Southern Knight Seahorses are temperate marine fish found in coastal waters of south-eastern Australia and also in New Zealand. Seahorses belong to the family Sygnathidae which has over 200 species (half of which occur in Australian waters.) This species is also known as the Large-belly or Big-belly Seahorse.
Seahorses are unique animals which make spectacular aquarium subjects. They have a graceful manner, attractive colouration and are reported to live for up to 9 years in captivity. They also have an unusual prehensile tail which is used to hold onto seaweed or the substrate. Another unusual feature is that when Seahorses breed, the male becomes pregnant and gives birth to hundreds of tiny live seahorses!
Their strange appearance has long fascinated mankind and many people still consider them almost as a mystical creature!
Southern Knight Seahorses are now being commercially produced in Australia, helping to ensure that wild stocks are not over-exploited. Being tank reared, these fish are surprisingly easy to keep. They are quite tolerant of varying water salinity and temperature, will eat frozen foods and come from a disease free hatchery. Being a temperate species, they can also be kept in an unheated indoor aquarium in most regions of Australia.
Can be kept in filtered aquaria, or in bowls (20 litres or more is best).
Four to eight 7 cm Seahorses can be housed in a 20 litre bowl with under gravel filtration. (A much larger aquarium is preferable in areas which receive a lot of summer heat).
Twenty-five percent water changes should be done each fortnight, (increase to fifty percent for bowls or aquaria holding less that 50 litres). Seahorses require very well oxygenated water, so air uplifts are essential – standard air-driven under gravel filters and air stones are ideal. Substrate should be shell grit or crushed coral, or a 50/50 mixture of aquarium gravel and shell grit. Tank decorations should be added for the Seahorses to hang on to – well seasoned driftwood or plastic plants which are not too spiky are ideal. Rocks can also be utilized. Do not place live corals in with the Seahorses as the corals may sting and kill them within several days. Seahorses are best kept without any other fish species, as their gentle nature does not allow them to compete for food.
Grows to 20-25 cm in Australian waters, grows to 30cm in New Zealand in cooler conditions.
Colours can vary as Seahorses are able to mimic their surroundings. Usually olive, white or golden, with variable dark spotting.
Southern Knight Seahorses soon adjust to temperatures within 12-26°C. with optimum temperatures being 15-22°C. Aquarium heaters are not required in most indoor situations. During heat wave conditions ensure air stones are operating strongly to ensure optimum oxygen levels, and use air conditioning or party ice to hold the temperature below 28C.
Requires either seawater or artificial seawater, salinity range: 14ppt to 28ppt (1.010 to 1.020 specific gravity). When preparing artificial seawater, ensure the water used contains no chlorine. pH: preferably 8.2 – 8.4, do not exceed 9.0.
Do not use aquarium water that has previously held other fish or invertebrates. Although Seahorses are quite tolerant to ammonia and nitrite, their biological filter will still need to fully establish before the tank is fully stocked.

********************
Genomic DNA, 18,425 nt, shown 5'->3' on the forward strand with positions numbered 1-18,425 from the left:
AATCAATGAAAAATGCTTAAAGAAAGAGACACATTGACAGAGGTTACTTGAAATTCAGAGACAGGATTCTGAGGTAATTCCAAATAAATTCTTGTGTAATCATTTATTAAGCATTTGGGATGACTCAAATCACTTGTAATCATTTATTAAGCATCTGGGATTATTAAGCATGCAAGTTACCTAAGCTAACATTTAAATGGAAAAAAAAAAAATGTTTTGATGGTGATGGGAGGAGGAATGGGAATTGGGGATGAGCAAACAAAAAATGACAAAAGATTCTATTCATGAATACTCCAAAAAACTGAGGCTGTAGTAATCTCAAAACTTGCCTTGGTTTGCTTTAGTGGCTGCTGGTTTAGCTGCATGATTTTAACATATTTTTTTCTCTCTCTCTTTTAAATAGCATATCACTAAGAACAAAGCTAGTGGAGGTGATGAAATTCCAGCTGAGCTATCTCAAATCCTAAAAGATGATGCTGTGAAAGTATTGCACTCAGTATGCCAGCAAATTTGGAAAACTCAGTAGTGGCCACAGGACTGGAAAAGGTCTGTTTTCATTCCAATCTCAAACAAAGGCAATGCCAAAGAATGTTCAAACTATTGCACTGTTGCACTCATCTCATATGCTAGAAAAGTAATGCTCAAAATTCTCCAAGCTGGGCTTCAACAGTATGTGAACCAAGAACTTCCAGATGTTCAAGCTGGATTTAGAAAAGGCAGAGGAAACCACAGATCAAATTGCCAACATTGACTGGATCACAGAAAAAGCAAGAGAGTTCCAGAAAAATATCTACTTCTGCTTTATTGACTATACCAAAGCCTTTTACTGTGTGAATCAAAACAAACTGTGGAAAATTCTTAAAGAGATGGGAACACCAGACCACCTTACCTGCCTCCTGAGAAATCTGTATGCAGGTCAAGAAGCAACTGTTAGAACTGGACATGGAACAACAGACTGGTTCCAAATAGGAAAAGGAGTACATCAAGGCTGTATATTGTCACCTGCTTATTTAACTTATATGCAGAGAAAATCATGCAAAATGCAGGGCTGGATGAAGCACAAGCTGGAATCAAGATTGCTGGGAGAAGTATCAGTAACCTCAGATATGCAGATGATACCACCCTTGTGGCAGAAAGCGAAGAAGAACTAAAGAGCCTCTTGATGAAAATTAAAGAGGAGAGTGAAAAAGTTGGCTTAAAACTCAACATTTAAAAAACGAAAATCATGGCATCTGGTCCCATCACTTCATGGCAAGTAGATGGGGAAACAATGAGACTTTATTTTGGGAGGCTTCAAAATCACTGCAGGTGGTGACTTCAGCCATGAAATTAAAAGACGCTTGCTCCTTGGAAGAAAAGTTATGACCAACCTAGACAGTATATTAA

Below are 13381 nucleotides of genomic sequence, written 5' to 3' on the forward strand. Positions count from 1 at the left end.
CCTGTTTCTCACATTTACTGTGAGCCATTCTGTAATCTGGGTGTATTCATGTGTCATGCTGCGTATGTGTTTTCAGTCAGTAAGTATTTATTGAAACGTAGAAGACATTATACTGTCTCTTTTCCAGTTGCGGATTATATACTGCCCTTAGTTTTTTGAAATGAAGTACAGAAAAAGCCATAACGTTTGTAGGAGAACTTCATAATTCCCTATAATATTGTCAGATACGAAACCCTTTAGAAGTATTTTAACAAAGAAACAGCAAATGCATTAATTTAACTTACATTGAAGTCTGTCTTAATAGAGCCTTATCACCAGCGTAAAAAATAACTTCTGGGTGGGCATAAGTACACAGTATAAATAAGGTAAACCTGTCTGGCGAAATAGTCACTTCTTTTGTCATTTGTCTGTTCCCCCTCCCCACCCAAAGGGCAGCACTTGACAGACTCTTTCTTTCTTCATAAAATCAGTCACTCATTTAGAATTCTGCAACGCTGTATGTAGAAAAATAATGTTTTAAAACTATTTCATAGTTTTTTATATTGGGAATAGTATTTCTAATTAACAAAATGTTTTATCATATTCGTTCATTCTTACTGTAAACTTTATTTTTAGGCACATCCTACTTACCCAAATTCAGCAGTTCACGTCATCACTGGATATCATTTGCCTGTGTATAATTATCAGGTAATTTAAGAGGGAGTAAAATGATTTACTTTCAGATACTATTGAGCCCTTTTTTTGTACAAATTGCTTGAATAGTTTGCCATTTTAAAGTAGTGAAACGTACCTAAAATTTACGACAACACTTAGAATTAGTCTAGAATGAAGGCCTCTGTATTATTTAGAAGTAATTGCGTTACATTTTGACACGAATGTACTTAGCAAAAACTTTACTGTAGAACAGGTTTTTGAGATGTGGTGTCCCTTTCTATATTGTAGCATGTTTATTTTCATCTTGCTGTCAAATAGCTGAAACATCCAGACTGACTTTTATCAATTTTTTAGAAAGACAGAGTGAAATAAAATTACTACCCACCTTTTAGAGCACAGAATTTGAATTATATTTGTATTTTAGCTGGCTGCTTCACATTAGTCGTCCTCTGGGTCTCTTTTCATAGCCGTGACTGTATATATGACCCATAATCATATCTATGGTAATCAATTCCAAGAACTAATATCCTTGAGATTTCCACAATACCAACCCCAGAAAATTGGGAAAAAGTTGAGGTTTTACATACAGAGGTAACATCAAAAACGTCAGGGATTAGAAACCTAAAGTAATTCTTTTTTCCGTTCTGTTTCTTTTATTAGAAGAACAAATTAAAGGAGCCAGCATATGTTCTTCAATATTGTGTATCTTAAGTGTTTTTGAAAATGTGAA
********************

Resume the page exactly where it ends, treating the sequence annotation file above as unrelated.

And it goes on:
Southern Knight Seahorses have been trained to eat frozen brine shrimp. At temperatures below 20°C, each Seahorse can eat up to 20-25 brine shrimp once a day. At temperatures between 20°C and 25°C, they should be fed twice a day. They will also eat small frozen krill, and live brine shrimp. In time, Seahorses can learn (reluctantly) to eat flake food, if they are fed a mixture of frozen shrimp and ground flake food. Ensure no uneaten food remains in the aquarium.
Southern Knight Seahorses begin breeding at 4 months of age. Males can be recognized by their belly pouch, they actually inflate the pouch to its maximum extent to try and impress potential mates. During spawning, females transfer their eggs to the male’s pouch where they are nurtured for about 30-50 days, depending on the temperature. Large speciments release broods of 300 – 400 fry. In the wild, males release 3 or 4 broods over summer. The male’s pouch is white and darkens in colour as the eggs develop. newborn fry are about 21mm long and can be fed on live baby brine shrimps.
The key to the wellbeing of seahorses is good water quality and good food, (particularly when kept in small aquariums or bowls).
Before unpacking, please check temperature of both shipping water and future holding tank.
*If the tank is warmer than the shipping water, lower the temperature by adding ice. (Party ice is ideal as it is chlorine free.) The effect of the ice on salinity will be negligible. When the temperatures have equalized, release the Seahorses. The aquarium water temperature will then gradually return to its previous temperature.
*If the holding tank is colder than the transport bag, float the unopened bag for 5-10 minutes or until the temperatures equalize, before releasing the Seahorses.
Southern Knight Seahorses make a fascinating and enjoyable pet. They are also quite easy to keep – if given a few simple requirements such as the correct temperature and filtered water, regular water changes and correct feeding.